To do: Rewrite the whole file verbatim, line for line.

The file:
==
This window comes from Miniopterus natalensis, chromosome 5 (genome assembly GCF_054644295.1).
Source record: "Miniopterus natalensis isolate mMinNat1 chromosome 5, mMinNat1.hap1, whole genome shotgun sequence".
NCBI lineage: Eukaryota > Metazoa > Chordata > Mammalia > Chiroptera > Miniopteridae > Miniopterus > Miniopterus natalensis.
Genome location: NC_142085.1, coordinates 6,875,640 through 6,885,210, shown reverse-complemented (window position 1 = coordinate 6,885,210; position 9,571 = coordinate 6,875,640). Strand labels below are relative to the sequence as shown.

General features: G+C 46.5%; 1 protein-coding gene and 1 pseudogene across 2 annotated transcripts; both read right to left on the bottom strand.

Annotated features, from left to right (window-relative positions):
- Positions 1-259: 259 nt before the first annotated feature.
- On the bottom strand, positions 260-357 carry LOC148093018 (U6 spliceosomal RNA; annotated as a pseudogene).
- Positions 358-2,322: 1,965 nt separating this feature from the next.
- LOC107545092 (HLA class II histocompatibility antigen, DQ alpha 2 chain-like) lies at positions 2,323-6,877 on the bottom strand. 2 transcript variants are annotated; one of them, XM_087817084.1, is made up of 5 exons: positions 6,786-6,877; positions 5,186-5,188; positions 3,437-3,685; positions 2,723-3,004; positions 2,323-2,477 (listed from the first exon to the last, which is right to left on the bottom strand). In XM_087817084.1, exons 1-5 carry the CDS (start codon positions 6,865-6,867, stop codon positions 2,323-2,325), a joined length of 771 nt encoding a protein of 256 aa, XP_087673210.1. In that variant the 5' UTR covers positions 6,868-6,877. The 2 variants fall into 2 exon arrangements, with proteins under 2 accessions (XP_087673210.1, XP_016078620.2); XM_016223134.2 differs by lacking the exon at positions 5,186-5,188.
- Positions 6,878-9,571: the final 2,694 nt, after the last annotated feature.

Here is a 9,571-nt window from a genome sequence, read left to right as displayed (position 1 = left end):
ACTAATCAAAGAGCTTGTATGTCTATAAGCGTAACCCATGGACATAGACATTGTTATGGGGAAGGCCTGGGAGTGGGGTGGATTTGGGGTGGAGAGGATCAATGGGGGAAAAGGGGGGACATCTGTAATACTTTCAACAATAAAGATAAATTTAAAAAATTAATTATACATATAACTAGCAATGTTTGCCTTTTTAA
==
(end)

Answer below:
This window comes from Miniopterus natalensis, chromosome 5 (genome assembly GCF_054644295.1).
Source record: "Miniopterus natalensis isolate mMinNat1 chromosome 5, mMinNat1.hap1, whole genome shotgun sequence".
NCBI lineage: Eukaryota > Metazoa > Chordata > Mammalia > Chiroptera > Miniopteridae > Miniopterus > Miniopterus natalensis.
Genome location: NC_142085.1, coordinates 6,875,640 through 6,885,210, shown reverse-complemented (window position 1 = coordinate 6,885,210; position 9,571 = coordinate 6,875,640). Strand labels below are relative to the sequence as shown.

General features: G+C 46.5%; 1 protein-coding gene and 1 pseudogene across 2 annotated transcripts; both read right to left on the bottom strand.

Annotated features, from left to right (window-relative positions):
- Positions 1-259: 259 nt before the first annotated feature.
- On the bottom strand, positions 260-357 carry LOC148093018 (U6 spliceosomal RNA; annotated as a pseudogene).
- Positions 358-2,322: 1,965 nt separating this feature from the next.
- LOC107545092 (HLA class II histocompatibility antigen, DQ alpha 2 chain-like) lies at positions 2,323-6,877 on the bottom strand. 2 transcript variants are annotated; one of them, XM_087817084.1, is made up of 5 exons: positions 6,786-6,877; positions 5,186-5,188; positions 3,437-3,685; positions 2,723-3,004; positions 2,323-2,477 (listed from the first exon to the last, which is right to left on the bottom strand). In XM_087817084.1, exons 1-5 carry the CDS (start codon positions 6,865-6,867, stop codon positions 2,323-2,325), a joined length of 771 nt encoding a protein of 256 aa, XP_087673210.1. In that variant the 5' UTR covers positions 6,868-6,877. The 2 variants fall into 2 exon arrangements, with proteins under 2 accessions (XP_087673210.1, XP_016078620.2); XM_016223134.2 differs by lacking the exon at positions 5,186-5,188.
- Positions 6,878-9,571: the final 2,694 nt, after the last annotated feature.

Here is a 9,571-nt window from a genome sequence, read left to right as displayed (position 1 = left end):
ACTAATCAAAGAGCTTGTATGTCTATAAGCGTAACCCATGGACATAGACATTGTTATGGGGAAGGCCTGGGAGTGGGGTGGATTTGGGGTGGAGAGGATCAATGGGGGAAAAGGGGGGACATCTGTAATACTTTCAACAATAAAGATAAATTTAAAAAATTAATTATACATATAACTAGCAATGTTTGCCTTTTTAA